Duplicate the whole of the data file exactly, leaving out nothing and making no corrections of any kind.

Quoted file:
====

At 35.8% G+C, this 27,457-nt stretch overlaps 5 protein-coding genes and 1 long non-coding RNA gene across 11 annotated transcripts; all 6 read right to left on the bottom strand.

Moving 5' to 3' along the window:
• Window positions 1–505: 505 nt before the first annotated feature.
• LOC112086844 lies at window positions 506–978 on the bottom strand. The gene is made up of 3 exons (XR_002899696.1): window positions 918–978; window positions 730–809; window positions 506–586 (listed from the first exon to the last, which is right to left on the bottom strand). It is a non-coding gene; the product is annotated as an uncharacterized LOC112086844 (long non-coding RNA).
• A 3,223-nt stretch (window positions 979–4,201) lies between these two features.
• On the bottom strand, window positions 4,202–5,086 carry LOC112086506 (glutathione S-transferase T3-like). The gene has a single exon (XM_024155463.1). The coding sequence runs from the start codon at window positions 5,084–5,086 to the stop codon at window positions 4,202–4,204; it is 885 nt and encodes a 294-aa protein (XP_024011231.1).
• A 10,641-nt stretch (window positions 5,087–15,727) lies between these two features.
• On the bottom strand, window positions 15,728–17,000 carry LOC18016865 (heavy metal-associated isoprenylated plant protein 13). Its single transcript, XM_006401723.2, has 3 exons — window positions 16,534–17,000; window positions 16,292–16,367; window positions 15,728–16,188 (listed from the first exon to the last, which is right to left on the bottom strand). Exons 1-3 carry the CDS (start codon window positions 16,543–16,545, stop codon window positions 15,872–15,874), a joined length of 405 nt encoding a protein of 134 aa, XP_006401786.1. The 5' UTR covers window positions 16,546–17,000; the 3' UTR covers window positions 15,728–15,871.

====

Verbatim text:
At 35.8% G+C, this 27,457-nt stretch overlaps 5 protein-coding genes and 1 long non-coding RNA gene across 11 annotated transcripts; all 6 read right to left on the bottom strand.

Moving 5' to 3' along the window:
• Window positions 1–505: 505 nt before the first annotated feature.
• LOC112086844 lies at window positions 506–978 on the bottom strand. The gene is made up of 3 exons (XR_002899696.1): window positions 918–978; window positions 730–809; window positions 506–586 (listed from the first exon to the last, which is right to left on the bottom strand). It is a non-coding gene; the product is annotated as an uncharacterized LOC112086844 (long non-coding RNA).
• A 3,223-nt stretch (window positions 979–4,201) lies between these two features.
• On the bottom strand, window positions 4,202–5,086 carry LOC112086506 (glutathione S-transferase T3-like). The gene has a single exon (XM_024155463.1). The coding sequence runs from the start codon at window positions 5,084–5,086 to the stop codon at window positions 4,202–4,204; it is 885 nt and encodes a 294-aa protein (XP_024011231.1).
• A 10,641-nt stretch (window positions 5,087–15,727) lies between these two features.
• On the bottom strand, window positions 15,728–17,000 carry LOC18016865 (heavy metal-associated isoprenylated plant protein 13). Its single transcript, XM_006401723.2, has 3 exons — window positions 16,534–17,000; window positions 16,292–16,367; window positions 15,728–16,188 (listed from the first exon to the last, which is right to left on the bottom strand). Exons 1-3 carry the CDS (start codon window positions 16,543–16,545, stop codon window positions 15,872–15,874), a joined length of 405 nt encoding a protein of 134 aa, XP_006401786.1. The 5' UTR covers window positions 16,546–17,000; the 3' UTR covers window positions 15,728–15,871.